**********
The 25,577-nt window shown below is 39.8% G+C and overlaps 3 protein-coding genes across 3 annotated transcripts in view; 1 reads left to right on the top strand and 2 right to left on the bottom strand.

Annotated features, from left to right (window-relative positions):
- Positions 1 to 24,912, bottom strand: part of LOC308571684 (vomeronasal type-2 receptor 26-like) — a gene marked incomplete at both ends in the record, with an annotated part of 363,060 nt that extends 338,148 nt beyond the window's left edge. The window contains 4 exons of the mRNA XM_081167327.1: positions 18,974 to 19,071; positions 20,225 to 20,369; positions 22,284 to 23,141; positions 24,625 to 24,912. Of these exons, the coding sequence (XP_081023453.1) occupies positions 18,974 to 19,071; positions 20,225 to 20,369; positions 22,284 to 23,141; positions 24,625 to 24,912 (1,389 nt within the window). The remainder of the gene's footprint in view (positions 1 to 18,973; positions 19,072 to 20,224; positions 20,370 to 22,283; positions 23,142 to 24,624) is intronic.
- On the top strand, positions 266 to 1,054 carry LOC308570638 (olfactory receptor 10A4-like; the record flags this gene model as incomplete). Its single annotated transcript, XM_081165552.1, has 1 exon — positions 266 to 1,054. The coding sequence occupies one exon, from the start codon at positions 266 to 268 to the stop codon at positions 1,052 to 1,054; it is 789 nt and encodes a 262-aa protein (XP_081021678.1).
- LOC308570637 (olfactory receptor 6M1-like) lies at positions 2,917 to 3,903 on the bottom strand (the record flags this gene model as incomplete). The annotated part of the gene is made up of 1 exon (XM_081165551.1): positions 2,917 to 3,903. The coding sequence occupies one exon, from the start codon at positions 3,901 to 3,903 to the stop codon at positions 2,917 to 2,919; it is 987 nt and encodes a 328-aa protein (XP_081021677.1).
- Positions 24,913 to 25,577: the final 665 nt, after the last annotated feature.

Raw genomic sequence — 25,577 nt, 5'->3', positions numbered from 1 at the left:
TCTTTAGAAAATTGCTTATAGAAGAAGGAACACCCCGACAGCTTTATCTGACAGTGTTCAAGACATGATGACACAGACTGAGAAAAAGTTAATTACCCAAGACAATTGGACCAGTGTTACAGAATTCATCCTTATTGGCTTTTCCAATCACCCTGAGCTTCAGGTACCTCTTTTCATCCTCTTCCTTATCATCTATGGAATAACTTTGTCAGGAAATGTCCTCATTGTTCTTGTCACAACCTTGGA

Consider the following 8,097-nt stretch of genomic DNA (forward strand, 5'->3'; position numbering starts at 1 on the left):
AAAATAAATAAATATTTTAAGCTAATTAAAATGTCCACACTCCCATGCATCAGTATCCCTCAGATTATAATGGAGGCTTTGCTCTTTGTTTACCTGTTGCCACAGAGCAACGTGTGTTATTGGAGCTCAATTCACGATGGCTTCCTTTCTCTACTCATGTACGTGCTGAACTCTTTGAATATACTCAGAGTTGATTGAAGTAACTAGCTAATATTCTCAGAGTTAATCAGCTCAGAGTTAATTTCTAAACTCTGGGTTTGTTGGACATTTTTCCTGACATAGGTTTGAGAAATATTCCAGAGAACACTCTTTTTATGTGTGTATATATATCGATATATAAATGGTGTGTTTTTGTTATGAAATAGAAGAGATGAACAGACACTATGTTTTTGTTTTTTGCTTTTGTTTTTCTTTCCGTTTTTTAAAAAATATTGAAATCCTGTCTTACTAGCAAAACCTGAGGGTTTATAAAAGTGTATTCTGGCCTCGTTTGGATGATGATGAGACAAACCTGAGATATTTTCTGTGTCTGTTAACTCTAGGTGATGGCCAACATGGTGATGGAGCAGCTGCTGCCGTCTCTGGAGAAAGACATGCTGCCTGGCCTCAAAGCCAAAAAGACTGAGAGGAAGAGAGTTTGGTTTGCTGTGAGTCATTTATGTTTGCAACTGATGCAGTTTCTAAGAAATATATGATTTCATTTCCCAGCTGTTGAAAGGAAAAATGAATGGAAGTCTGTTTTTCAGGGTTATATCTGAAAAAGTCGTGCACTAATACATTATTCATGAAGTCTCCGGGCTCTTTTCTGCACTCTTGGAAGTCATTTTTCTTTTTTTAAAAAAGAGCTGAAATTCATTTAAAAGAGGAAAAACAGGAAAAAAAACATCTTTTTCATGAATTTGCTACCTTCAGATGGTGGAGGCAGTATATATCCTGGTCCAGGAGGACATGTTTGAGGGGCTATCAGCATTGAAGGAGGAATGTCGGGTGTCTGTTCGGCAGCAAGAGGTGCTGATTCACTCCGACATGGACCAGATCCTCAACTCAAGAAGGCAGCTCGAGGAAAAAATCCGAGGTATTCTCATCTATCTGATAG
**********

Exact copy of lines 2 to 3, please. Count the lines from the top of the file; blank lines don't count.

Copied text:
Annotated features, from left to right (window-relative positions):
- Positions 1 to 24,912, bottom strand: part of LOC308571684 (vomeronasal type-2 receptor 26-like) — a gene marked incomplete at both ends in the record, with an annotated part of 363,060 nt that extends 338,148 nt beyond the window's left edge. The window contains 4 exons of the mRNA XM_081167327.1: positions 18,974 to 19,071; positions 20,225 to 20,369; positions 22,284 to 23,141; positions 24,625 to 24,912. Of these exons, the coding sequence (XP_081023453.1) occupies positions 18,974 to 19,071; positions 20,225 to 20,369; positions 22,284 to 23,141; positions 24,625 to 24,912 (1,389 nt within the window). The remainder of the gene's footprint in view (positions 1 to 18,973; positions 19,072 to 20,224; positions 20,370 to 22,283; positions 23,142 to 24,624) is intronic.